For any applicants who do experience difficulties there are various options available. One is to get on the RIFT Facebook page and find out if anyone else in your area has suffered problems and find out how and if they were resolved.

Another option is to alert the British Embassy who have pledged to contact France's Ministry of Interior who will be in touch with each prefecture to remind them of the rights of Britons to be issued a carte de séjour.

The other option is to contact Solvit, the official EU organisation which helps citizens and businesses overcome obstacles when national authorities are not observing EU rules.

It might also be worth printing off and taking with you the appropriate text from French law (see below) to show any fonctionnaire who might be resistant.

Brexit is looming with the withdrawal agreement set to be ratified by October.

"We are getting short of time," says Archer.

So the official advice is get the ball rolling and contact your prefecture to get an appointment.

If you are a member of RIFT and a regular reader of The Local France you can sign up for membership at half price (€2.49/month). Email ben.mcpartland@thelocal.com for a special discount code.

The French law you might need when applying for a carte de séjour.

Article L122-1

Créé par Loi n°2006-911 du 24 juillet 2006 - art. 23 JORF 25 juillet rectificatif JORF 16 septembre 2006

Sauf si sa présence constitue une menace pour l'ordre public, le ressortissant visé à l'article L. 121-1 qui a résidé de manière légale et ininterrompue en France pendant les cinq années précédentes acquiert un droit au séjour permanent sur l'ensemble du territoire français.

Sauf si sa présence constitue une menace pour l'ordre public, le membre de sa famille mentionné à l'article L. 121-3 acquiert également un droit au séjour permanent sur l'ensemble du territoire français à condition qu'il ait résidé en France de manière légale et ininterrompue avec le ressortissant visé à l'article L. 121-1 pendant les cinq années précédentes. Une carte de séjour d'une durée de validité de dix ans renouvelable de plein droit lui est délivrée.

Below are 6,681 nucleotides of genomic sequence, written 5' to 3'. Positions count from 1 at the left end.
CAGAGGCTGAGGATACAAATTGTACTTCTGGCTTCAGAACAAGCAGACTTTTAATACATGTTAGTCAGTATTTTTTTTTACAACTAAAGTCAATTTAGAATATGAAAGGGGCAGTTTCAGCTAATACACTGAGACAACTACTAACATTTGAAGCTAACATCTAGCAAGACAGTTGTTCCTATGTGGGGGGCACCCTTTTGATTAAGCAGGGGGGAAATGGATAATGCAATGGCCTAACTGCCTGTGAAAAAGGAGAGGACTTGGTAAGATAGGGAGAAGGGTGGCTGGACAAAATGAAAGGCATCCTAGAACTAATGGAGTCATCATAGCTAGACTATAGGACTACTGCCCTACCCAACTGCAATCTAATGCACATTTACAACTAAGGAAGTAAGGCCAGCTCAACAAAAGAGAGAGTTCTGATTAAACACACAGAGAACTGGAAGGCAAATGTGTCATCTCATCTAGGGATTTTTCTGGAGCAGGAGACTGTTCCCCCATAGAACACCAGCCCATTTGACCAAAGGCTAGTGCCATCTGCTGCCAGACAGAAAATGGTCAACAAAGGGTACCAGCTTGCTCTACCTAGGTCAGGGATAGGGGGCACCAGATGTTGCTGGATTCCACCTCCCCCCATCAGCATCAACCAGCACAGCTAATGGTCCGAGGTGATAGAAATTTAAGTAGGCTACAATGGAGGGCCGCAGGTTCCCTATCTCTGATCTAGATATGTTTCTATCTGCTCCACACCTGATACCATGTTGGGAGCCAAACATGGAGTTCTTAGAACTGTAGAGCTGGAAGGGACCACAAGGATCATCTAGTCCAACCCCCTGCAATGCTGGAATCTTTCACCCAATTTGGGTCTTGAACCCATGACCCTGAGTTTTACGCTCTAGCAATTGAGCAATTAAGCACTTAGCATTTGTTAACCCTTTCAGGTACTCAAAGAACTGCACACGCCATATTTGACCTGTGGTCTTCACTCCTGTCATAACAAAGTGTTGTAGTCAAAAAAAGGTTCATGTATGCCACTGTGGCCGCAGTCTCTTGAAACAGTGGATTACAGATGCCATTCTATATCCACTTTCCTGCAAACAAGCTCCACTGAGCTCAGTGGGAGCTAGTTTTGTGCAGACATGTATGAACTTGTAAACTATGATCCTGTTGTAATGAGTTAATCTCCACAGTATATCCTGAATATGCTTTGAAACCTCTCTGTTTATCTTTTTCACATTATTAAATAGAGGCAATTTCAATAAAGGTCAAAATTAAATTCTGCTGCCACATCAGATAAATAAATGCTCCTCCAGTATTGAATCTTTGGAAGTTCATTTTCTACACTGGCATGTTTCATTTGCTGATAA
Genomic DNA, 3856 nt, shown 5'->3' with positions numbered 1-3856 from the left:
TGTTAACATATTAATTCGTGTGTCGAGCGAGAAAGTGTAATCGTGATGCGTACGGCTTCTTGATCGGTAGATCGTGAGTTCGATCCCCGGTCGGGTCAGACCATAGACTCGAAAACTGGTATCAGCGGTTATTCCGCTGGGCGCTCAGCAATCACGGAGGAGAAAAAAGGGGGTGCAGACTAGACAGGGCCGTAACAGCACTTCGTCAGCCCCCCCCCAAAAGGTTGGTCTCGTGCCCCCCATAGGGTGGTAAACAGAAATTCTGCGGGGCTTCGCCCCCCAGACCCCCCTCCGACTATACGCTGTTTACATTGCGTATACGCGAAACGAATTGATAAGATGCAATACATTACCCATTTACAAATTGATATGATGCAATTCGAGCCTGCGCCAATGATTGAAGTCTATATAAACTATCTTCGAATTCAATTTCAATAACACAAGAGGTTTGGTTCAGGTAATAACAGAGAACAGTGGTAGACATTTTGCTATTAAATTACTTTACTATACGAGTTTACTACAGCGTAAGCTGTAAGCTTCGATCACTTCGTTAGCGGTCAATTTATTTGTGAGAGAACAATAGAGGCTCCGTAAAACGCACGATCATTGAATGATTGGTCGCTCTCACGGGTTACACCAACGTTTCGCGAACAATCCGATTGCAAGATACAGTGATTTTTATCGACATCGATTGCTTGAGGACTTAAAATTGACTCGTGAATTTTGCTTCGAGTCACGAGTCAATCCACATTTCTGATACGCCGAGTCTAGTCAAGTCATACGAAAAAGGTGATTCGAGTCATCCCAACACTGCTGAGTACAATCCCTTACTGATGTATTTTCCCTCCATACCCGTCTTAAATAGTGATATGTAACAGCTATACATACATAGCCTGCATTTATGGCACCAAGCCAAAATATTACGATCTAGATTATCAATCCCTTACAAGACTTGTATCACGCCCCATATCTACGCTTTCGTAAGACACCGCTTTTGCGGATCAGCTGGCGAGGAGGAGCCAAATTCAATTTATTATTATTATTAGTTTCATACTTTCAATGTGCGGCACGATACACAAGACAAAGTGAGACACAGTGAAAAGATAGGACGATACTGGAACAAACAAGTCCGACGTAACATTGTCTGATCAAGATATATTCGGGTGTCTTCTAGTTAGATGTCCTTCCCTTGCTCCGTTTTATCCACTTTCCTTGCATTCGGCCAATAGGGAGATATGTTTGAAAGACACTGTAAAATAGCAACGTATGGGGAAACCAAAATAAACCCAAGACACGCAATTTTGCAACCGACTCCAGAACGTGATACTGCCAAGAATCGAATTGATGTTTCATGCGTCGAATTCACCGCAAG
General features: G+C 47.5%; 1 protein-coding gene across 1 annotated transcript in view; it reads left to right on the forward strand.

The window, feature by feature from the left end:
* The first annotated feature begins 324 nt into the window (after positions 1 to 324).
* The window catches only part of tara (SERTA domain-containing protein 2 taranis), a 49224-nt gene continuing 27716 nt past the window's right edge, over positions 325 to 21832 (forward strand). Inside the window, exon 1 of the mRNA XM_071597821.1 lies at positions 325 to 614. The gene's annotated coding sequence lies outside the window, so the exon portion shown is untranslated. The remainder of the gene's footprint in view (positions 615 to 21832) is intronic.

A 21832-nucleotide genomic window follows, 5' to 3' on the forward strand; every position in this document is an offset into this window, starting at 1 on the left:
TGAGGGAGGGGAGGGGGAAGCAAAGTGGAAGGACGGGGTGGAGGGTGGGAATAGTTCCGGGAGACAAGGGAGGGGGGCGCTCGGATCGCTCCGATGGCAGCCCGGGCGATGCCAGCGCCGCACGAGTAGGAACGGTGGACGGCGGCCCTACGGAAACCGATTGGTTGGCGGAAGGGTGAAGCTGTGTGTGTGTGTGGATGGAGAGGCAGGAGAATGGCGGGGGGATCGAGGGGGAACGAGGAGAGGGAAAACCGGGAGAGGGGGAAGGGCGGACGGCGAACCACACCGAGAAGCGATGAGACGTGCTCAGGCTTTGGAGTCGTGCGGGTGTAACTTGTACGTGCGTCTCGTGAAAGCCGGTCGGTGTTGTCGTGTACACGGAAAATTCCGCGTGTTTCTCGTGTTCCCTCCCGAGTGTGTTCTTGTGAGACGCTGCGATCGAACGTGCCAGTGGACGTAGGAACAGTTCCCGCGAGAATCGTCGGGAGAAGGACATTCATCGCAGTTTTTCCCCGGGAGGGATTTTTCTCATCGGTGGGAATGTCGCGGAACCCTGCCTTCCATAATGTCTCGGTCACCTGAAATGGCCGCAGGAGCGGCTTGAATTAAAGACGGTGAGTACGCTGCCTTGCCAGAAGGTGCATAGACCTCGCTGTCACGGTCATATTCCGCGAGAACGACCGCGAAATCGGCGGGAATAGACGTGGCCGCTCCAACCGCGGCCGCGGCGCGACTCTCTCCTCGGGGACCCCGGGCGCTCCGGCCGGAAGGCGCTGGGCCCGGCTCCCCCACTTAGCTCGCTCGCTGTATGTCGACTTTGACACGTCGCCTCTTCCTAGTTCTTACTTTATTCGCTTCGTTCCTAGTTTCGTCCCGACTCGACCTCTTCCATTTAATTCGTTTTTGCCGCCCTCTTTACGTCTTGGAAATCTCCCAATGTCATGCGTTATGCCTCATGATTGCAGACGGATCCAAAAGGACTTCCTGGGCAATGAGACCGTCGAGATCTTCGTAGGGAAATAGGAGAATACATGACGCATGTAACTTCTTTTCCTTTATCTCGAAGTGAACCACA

Article L121-1

Modifié par Loi n°2006-911 du 24 juillet 2006 - art. 23 JORF 25 juillet rectificatif JORF 16 septembre 2006

Sauf si sa présence constitue une menace pour l'ordre public, tout citoyen de l'Union européenne, tout ressortissant d'un autre Etat partie à l'accord sur l'Espace économique européen ou de la Confédération suisse a le droit de séjourner en France pour une durée supérieure à trois mois s'il satisfait à l'une des conditions suivantes :

1° S'il exerce une activité professionnelle en France ;

2° S'il dispose pour lui et pour les membres de sa famille tels que visés au 4° de ressources suffisantes afin de ne pas devenir une charge pour le système d'assistance sociale, ainsi que d'une assurance maladie ;

3° S'il est inscrit dans un établissement fonctionnant conformément aux dispositions législatives et réglementaires en vigueur pour y suivre à titre principal des études ou, dans ce cadre, une formation professionnelle, et garantit disposer d'une assurance maladie ainsi que de ressources suffisantes pour lui et pour les membres de sa famille tels que visés au 5° afin de ne pas devenir une charge pour le système d'assistance sociale ;

4° S'il est un descendant direct âgé de moins de vingt et un ans ou à charge, ascendant direct à charge, conjoint, ascendant ou descendant direct à charge du conjoint, accompagnant ou rejoignant un ressortissant qui satisfait aux conditions énoncées aux 1° ou 2° ;

5° S'il est le conjoint ou un enfant à charge accompagnant ou rejoignant un ressortissant qui satisfait aux conditions énoncées au 3°.